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Power Relations—the new PR

May 31, 2011

Michael Bugeja, director,
Greenlee School of Journalism and Communication,
Iowa State University of Science and Technology

During a recent staff meeting, we discussed how the nature of public relations is changing because of digital media. While meet-and-greet and agency assignments still abound, as do information and government PR jobs, a dynamic field is emerging and involving people who feel passionately about topics and convey that through social and interactive media.

I call that “Power Relations—the new ‘PR.’” Some of my staff preferred the name “Passionate Relations.” Power or passion, the new public relations involves practitioners who:

  1. Understand Internet, social media and new applications from a computer-science rather than consumer perspective.
  2. Have mastered the basics of writing, reporting and research.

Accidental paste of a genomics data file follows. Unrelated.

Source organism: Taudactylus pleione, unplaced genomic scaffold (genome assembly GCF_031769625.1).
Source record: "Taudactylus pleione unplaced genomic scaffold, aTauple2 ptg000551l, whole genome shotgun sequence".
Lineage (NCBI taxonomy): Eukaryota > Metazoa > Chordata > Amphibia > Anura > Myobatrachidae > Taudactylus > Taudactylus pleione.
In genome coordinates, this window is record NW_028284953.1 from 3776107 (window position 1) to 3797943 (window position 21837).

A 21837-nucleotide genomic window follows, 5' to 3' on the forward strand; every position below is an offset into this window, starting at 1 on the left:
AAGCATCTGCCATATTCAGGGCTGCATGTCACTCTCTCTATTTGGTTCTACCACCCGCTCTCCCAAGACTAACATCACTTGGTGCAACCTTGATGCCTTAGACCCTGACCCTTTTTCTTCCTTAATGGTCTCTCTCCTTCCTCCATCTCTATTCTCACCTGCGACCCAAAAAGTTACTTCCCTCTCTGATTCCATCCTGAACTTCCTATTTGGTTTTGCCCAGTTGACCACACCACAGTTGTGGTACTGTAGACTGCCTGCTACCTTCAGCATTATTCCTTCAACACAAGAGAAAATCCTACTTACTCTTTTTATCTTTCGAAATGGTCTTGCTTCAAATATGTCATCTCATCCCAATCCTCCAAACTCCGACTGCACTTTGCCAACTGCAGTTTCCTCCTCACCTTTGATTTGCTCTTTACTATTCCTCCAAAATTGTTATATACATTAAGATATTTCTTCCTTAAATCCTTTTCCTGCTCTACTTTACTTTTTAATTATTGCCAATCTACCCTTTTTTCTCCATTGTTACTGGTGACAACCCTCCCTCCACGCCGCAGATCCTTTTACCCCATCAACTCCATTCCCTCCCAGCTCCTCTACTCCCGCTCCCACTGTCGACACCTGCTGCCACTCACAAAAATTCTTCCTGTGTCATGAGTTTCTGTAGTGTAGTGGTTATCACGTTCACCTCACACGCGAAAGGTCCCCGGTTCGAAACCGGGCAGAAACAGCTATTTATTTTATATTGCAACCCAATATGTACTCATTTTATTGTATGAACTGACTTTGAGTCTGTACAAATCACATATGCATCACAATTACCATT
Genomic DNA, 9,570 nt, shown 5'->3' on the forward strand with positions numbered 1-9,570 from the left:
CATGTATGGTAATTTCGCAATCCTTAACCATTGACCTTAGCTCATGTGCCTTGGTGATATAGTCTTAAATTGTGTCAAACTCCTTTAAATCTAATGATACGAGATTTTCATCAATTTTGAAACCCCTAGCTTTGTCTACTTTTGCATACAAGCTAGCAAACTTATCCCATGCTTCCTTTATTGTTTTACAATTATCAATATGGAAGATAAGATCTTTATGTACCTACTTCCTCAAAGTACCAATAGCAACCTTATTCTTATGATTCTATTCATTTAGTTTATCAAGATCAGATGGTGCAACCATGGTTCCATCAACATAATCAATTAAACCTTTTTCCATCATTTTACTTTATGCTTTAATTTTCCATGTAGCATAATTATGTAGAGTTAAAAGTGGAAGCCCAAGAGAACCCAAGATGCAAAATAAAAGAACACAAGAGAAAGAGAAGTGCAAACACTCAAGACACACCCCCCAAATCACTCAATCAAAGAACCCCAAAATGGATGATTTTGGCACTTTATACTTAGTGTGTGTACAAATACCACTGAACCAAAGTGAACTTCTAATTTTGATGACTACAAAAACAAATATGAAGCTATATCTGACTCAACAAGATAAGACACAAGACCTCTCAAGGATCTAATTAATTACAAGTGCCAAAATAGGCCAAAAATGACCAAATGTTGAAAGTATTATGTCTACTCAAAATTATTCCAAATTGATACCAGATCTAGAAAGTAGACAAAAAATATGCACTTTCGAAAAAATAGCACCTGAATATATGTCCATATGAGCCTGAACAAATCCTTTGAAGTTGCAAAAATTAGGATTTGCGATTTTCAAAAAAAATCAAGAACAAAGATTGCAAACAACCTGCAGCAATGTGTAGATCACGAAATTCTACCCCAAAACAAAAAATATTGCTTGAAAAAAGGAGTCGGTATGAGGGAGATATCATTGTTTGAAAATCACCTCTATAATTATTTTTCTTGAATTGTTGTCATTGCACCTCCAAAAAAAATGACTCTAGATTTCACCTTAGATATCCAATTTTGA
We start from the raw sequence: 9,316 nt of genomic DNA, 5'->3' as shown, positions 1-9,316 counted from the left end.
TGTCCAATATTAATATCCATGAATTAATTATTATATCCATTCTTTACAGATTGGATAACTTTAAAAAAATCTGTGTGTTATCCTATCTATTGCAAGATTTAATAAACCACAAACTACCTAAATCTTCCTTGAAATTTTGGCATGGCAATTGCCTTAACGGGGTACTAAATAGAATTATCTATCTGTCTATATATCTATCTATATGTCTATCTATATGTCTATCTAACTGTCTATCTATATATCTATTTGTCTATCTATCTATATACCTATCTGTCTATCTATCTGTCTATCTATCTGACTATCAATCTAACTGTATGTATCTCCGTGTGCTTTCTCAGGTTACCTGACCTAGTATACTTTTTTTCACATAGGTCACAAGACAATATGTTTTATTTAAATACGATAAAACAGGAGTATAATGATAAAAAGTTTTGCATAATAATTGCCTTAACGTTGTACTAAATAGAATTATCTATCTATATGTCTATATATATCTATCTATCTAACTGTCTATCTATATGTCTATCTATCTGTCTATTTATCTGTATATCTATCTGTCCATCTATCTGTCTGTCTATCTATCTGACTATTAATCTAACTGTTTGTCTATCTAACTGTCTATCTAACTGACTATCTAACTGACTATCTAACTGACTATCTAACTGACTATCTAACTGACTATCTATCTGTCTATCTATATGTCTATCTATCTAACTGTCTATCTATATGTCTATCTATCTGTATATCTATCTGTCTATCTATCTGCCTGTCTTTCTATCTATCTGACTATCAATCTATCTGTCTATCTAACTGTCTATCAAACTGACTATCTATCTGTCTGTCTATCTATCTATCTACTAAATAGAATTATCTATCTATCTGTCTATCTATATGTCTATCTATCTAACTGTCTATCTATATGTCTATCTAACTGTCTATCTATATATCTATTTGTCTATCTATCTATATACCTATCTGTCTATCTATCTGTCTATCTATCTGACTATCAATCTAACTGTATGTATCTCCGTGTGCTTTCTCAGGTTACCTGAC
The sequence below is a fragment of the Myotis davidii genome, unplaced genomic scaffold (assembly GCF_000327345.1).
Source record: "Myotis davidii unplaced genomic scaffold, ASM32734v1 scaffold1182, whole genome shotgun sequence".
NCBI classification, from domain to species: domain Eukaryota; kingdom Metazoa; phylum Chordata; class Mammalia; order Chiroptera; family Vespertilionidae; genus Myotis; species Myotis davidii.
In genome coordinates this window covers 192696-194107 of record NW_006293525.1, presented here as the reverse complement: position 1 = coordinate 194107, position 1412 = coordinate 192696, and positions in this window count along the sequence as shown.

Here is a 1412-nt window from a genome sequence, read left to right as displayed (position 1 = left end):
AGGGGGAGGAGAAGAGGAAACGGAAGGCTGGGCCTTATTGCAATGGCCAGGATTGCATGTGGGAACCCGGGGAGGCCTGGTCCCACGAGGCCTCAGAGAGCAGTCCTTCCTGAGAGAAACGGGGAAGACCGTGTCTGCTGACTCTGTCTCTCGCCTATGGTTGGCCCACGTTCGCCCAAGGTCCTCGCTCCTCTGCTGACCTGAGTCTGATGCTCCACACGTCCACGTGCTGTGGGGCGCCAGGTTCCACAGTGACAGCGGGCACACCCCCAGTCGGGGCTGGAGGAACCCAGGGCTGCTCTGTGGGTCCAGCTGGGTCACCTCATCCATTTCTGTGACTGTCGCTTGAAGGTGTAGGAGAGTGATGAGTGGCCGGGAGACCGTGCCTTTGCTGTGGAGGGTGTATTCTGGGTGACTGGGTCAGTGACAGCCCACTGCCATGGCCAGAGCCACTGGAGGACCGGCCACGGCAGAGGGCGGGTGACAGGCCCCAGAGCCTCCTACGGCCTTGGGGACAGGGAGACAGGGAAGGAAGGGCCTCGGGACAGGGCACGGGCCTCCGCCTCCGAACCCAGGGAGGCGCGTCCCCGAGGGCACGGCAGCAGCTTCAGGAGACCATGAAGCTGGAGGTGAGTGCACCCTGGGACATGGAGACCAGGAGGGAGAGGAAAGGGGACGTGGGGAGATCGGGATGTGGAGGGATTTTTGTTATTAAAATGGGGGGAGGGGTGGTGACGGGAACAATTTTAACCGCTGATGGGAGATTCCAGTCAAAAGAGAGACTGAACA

3. Possess expertise in a topic or service.
  4. Feel passionately about that topic or service.
  5. Know how to coordinate micro-blogging (Twitter) and blogging.
  6. Are familiar with html so as to tweak blog sites such as
  7. Network with or contribute to media outlets that may host a blog or site.

Earlier this week in Washington, D.C. I have a presentation on science communication—a field where Power Relations is evident in such topics as organic vs. processed food, for instance—to members of the International Food Information Council. My message to corporate public relations VIPs was to acknowledge the influence of bloggers who possess the seven elements of Power Relations, listed above.

I have been practicing those tenets myself to see how influential they can be, in a new blog that attracted more than 1000 viewers in 10 days: proxiblog.

I also had the pleasure of presenting with Amy Mitchell, Deputy Director, Project for Excellence in Journalism and co-author of a fascinating report, “Understanding the participatory news consumer.”

If you read this report, you’ll see evidence of Power Relations and how to incorporate them into your program.

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